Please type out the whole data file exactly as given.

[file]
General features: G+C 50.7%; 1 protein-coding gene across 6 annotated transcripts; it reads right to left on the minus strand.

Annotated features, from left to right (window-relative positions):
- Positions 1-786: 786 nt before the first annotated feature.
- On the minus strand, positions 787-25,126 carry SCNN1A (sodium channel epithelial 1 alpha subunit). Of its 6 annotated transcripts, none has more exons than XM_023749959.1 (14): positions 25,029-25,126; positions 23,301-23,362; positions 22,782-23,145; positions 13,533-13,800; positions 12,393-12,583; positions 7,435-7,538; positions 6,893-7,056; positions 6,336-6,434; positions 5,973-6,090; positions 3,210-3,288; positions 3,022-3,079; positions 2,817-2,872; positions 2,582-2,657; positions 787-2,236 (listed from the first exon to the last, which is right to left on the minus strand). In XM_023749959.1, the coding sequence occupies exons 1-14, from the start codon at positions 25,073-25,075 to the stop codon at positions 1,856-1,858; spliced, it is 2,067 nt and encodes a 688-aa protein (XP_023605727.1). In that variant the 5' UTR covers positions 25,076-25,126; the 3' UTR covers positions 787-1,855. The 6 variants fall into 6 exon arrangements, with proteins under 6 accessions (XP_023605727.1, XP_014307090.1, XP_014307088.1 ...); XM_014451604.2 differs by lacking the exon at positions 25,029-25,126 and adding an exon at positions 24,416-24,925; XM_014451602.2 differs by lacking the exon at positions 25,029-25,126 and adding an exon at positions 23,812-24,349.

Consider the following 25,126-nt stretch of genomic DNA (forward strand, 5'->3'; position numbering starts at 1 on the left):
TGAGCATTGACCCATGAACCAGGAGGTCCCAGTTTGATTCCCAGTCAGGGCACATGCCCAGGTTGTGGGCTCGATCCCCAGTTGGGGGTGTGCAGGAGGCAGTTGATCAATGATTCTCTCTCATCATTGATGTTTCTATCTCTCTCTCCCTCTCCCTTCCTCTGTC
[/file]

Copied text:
General features: G+C 50.7%; 1 protein-coding gene across 6 annotated transcripts; it reads right to left on the minus strand.

Annotated features, from left to right (window-relative positions):
- Positions 1-786: 786 nt before the first annotated feature.
- On the minus strand, positions 787-25,126 carry SCNN1A (sodium channel epithelial 1 alpha subunit). Of its 6 annotated transcripts, none has more exons than XM_023749959.1 (14): positions 25,029-25,126; positions 23,301-23,362; positions 22,782-23,145; positions 13,533-13,800; positions 12,393-12,583; positions 7,435-7,538; positions 6,893-7,056; positions 6,336-6,434; positions 5,973-6,090; positions 3,210-3,288; positions 3,022-3,079; positions 2,817-2,872; positions 2,582-2,657; positions 787-2,236 (listed from the first exon to the last, which is right to left on the minus strand). In XM_023749959.1, the coding sequence occupies exons 1-14, from the start codon at positions 25,073-25,075 to the stop codon at positions 1,856-1,858; spliced, it is 2,067 nt and encodes a 688-aa protein (XP_023605727.1). In that variant the 5' UTR covers positions 25,076-25,126; the 3' UTR covers positions 787-1,855. The 6 variants fall into 6 exon arrangements, with proteins under 6 accessions (XP_023605727.1, XP_014307090.1, XP_014307088.1 ...); XM_014451604.2 differs by lacking the exon at positions 25,029-25,126 and adding an exon at positions 24,416-24,925; XM_014451602.2 differs by lacking the exon at positions 25,029-25,126 and adding an exon at positions 23,812-24,349.

Consider the following 25,126-nt stretch of genomic DNA (forward strand, 5'->3'; position numbering starts at 1 on the left):
TGAGCATTGACCCATGAACCAGGAGGTCCCAGTTTGATTCCCAGTCAGGGCACATGCCCAGGTTGTGGGCTCGATCCCCAGTTGGGGGTGTGCAGGAGGCAGTTGATCAATGATTCTCTCTCATCATTGATGTTTCTATCTCTCTCTCCCTCTCCCTTCCTCTGTC